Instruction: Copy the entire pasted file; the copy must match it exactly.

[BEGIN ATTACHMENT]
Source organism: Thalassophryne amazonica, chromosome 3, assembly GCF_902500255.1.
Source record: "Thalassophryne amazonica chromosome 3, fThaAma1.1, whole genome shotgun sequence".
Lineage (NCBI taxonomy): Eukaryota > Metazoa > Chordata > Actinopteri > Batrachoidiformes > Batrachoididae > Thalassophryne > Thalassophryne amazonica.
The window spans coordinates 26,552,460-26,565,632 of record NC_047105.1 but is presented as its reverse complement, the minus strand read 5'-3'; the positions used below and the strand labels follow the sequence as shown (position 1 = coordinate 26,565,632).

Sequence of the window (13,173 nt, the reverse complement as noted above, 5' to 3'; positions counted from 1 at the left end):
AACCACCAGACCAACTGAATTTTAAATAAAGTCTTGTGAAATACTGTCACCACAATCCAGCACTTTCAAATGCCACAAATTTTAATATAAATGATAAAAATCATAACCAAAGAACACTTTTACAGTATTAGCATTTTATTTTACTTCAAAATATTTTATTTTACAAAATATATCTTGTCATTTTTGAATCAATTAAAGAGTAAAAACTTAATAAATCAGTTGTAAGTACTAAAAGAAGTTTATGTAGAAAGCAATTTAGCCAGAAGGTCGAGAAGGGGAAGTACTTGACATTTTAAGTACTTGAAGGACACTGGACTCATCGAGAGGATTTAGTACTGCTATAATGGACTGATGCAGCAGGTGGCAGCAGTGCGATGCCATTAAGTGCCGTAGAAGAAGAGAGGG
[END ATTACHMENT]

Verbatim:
Source organism: Thalassophryne amazonica, chromosome 3, assembly GCF_902500255.1.
Source record: "Thalassophryne amazonica chromosome 3, fThaAma1.1, whole genome shotgun sequence".
Lineage (NCBI taxonomy): Eukaryota > Metazoa > Chordata > Actinopteri > Batrachoidiformes > Batrachoididae > Thalassophryne > Thalassophryne amazonica.
The window spans coordinates 26,552,460-26,565,632 of record NC_047105.1 but is presented as its reverse complement, the minus strand read 5'-3'; the positions used below and the strand labels follow the sequence as shown (position 1 = coordinate 26,565,632).

Sequence of the window (13,173 nt, the reverse complement as noted above, 5' to 3'; positions counted from 1 at the left end):
AACCACCAGACCAACTGAATTTTAAATAAAGTCTTGTGAAATACTGTCACCACAATCCAGCACTTTCAAATGCCACAAATTTTAATATAAATGATAAAAATCATAACCAAAGAACACTTTTACAGTATTAGCATTTTATTTTACTTCAAAATATTTTATTTTACAAAATATATCTTGTCATTTTTGAATCAATTAAAGAGTAAAAACTTAATAAATCAGTTGTAAGTACTAAAAGAAGTTTATGTAGAAAGCAATTTAGCCAGAAGGTCGAGAAGGGGAAGTACTTGACATTTTAAGTACTTGAAGGACACTGGACTCATCGAGAGGATTTAGTACTGCTATAATGGACTGATGCAGCAGGTGGCAGCAGTGCGATGCCATTAAGTGCCGTAGAAGAAGAGAGGG